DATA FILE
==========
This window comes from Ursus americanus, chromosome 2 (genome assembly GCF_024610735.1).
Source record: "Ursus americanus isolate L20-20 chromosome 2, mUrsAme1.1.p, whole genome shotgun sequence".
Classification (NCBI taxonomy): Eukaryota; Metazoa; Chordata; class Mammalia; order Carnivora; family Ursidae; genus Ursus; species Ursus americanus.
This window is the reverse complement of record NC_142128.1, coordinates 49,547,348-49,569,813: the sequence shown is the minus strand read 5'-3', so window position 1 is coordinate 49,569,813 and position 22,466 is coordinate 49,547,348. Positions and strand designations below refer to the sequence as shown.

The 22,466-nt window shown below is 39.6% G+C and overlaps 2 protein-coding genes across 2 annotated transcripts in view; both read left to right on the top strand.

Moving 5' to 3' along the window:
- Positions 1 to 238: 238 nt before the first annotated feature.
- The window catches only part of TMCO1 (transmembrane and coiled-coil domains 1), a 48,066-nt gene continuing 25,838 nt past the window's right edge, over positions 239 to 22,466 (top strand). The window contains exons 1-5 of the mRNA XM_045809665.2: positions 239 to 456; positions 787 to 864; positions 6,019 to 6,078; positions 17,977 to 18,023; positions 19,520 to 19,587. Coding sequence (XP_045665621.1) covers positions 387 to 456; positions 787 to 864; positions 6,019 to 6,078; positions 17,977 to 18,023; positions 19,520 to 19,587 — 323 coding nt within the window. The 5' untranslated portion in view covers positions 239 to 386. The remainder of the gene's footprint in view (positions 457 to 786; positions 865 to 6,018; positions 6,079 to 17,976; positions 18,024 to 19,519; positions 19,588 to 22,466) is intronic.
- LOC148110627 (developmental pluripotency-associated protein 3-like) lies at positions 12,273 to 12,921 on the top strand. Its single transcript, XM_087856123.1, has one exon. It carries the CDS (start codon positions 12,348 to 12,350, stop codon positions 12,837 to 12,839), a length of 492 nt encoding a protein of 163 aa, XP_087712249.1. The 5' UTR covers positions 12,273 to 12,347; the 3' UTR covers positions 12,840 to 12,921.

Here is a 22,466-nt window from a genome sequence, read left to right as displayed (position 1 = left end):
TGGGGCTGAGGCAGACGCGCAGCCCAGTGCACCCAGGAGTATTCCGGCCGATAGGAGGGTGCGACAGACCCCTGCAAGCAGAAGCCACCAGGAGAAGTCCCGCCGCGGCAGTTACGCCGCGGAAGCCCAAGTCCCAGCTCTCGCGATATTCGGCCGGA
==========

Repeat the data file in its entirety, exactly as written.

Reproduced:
This window comes from Ursus americanus, chromosome 2 (genome assembly GCF_024610735.1).
Source record: "Ursus americanus isolate L20-20 chromosome 2, mUrsAme1.1.p, whole genome shotgun sequence".
Classification (NCBI taxonomy): Eukaryota; Metazoa; Chordata; class Mammalia; order Carnivora; family Ursidae; genus Ursus; species Ursus americanus.
This window is the reverse complement of record NC_142128.1, coordinates 49,547,348-49,569,813: the sequence shown is the minus strand read 5'-3', so window position 1 is coordinate 49,569,813 and position 22,466 is coordinate 49,547,348. Positions and strand designations below refer to the sequence as shown.

The 22,466-nt window shown below is 39.6% G+C and overlaps 2 protein-coding genes across 2 annotated transcripts in view; both read left to right on the top strand.

Moving 5' to 3' along the window:
- Positions 1 to 238: 238 nt before the first annotated feature.
- The window catches only part of TMCO1 (transmembrane and coiled-coil domains 1), a 48,066-nt gene continuing 25,838 nt past the window's right edge, over positions 239 to 22,466 (top strand). The window contains exons 1-5 of the mRNA XM_045809665.2: positions 239 to 456; positions 787 to 864; positions 6,019 to 6,078; positions 17,977 to 18,023; positions 19,520 to 19,587. Coding sequence (XP_045665621.1) covers positions 387 to 456; positions 787 to 864; positions 6,019 to 6,078; positions 17,977 to 18,023; positions 19,520 to 19,587 — 323 coding nt within the window. The 5' untranslated portion in view covers positions 239 to 386. The remainder of the gene's footprint in view (positions 457 to 786; positions 865 to 6,018; positions 6,079 to 17,976; positions 18,024 to 19,519; positions 19,588 to 22,466) is intronic.
- LOC148110627 (developmental pluripotency-associated protein 3-like) lies at positions 12,273 to 12,921 on the top strand. Its single transcript, XM_087856123.1, has one exon. It carries the CDS (start codon positions 12,348 to 12,350, stop codon positions 12,837 to 12,839), a length of 492 nt encoding a protein of 163 aa, XP_087712249.1. The 5' UTR covers positions 12,273 to 12,347; the 3' UTR covers positions 12,840 to 12,921.

Here is a 22,466-nt window from a genome sequence, read left to right as displayed (position 1 = left end):
TGGGGCTGAGGCAGACGCGCAGCCCAGTGCACCCAGGAGTATTCCGGCCGATAGGAGGGTGCGACAGACCCCTGCAAGCAGAAGCCACCAGGAGAAGTCCCGCCGCGGCAGTTACGCCGCGGAAGCCCAAGTCCCAGCTCTCGCGATATTCGGCCGGA